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Departments of education at the state level with high-quality longitudinal data systems in place have doubled within the last year, according to the sixth annual data for action report released by the Data Quality Campaign, an organization that encourages policymakers to use high-quality education data to improve student achievement. The report shows "unprecedented" progress, with 24 states having implemented the 10 state actions to ensure effective data use standards set by the data Quality campaign. The organization predicts all states will have complete systems by September 2011.

If you think your district needs further preparation to implement the common core state standards (CCSS), you're not alone. According to a poll conducted by the Leadership and Learning center, an organization providing solutions to districts and school leaders, 96 percent of respondents reported they were unprepared to implement the standards in their district. The poll consisted of 115 thorough responses from district leaders and, while far from scientific, sheds light on some specific concerns facing administrators.

Educators learned about the latest trends and products on the market at the annual Florida Education Technology Conference (FETC), held in February in Orlando. Just as the Consumer Electronics Show proclaimed 2011 as the "Year of the Tablet PC," FETC indicated that this year will be known for the arrival of tablets designed for education.

Districts are continuing to face many challenges in filing for reimbursement for the Medicaid services they provide to students, according to the 2009 Biennial Survey: Trends and Data released Jan. 25 by the National Alliance for Medicaid in Education (NAME), a nonprofit organization representing state Medicaid and education agencies. The report examines Medicaid reimbursements, primarily over the last decade.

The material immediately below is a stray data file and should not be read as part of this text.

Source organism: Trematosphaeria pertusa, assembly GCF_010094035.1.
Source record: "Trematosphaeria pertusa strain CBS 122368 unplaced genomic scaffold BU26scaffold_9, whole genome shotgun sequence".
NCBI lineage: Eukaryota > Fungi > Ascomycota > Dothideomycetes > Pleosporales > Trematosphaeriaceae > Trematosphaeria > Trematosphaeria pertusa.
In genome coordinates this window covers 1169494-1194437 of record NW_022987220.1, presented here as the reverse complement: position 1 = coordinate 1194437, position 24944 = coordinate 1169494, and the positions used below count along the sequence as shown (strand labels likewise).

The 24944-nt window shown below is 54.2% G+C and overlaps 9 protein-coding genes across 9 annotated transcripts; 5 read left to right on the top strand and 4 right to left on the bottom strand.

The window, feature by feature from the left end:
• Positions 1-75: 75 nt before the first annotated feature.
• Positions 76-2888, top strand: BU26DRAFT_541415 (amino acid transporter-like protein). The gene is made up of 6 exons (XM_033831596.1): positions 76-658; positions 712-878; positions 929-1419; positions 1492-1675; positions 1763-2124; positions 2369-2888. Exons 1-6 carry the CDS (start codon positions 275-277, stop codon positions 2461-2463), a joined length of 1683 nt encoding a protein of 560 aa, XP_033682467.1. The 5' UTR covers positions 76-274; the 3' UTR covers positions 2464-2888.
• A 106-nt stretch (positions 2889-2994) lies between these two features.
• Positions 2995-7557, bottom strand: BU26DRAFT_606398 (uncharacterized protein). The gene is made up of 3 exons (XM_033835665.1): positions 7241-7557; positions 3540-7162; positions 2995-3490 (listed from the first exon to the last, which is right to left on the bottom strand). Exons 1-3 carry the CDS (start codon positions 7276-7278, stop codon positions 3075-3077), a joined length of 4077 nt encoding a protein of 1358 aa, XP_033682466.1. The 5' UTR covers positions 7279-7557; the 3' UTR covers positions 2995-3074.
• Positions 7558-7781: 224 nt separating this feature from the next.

Has It Come to This?

Accused of lying about her address and falsifying records, Ohio mother Kelley Williams-Bolar was jailed for 10 days for sending her daughters to a school in a neighboring district. "I did this for my daughters," Williams- Bolar told reporters.

Per-pupil spending as nearly tripled over the last 40 years. While some states have shown improvements in student achievement, others have remained stagnant. These observations were noted in a new study, "Return on Educational Investment," released Jan. 19 by the Center for American Progress. The study, which examined over 9,000 major districts in the United States, attempted to measure district productivity in relation to spending on education, while controlling for outside factors such as percentage of students in poverty.

The 700 students that attend Mississinawa Valley (Ohio) Schools now have some work to do on their snow days. Only three "calamity days" are allowed, instead of the usual five, and two days will become "eDays," in which all K12 students will spend their time working on online lessons created by their teachers. This was made possible after the Ohio Department of Education in September allowed the district to adopt this change. On the fourth and fifth calamity days, students will log on to the district's Web site and follow their class's eDay lesson plans and assessments.

Most of us are familiar with the damaging consequences of computer viruses such as freezing worms and Trojan horses. Another set of devious hacking forces, however, known as botnets, have caused districts to re-evaluate their online security measures. A botnet is a network of computers controlled remotely by hackers and infected with malware. Unlike other viruses, botnets do not run on autopilot once they gain access. They infiltrate computers, usually via e-mail, and they take advantage of the affected computers' Web browser vulnerabilities while spreading spam and viruses.

School leaders should pay attention to changes in a student's friendships and encourage pro-social relationships during the impressionable middle schools years, concluded a study conducted by the University of Oregon. Published in the February 2011 issue of the Journal of Early Adolescence, found that changes in friendships while students transition from elementary school into the middle school years may trigger a student's academic success or defeat.

What a difference a year can make.

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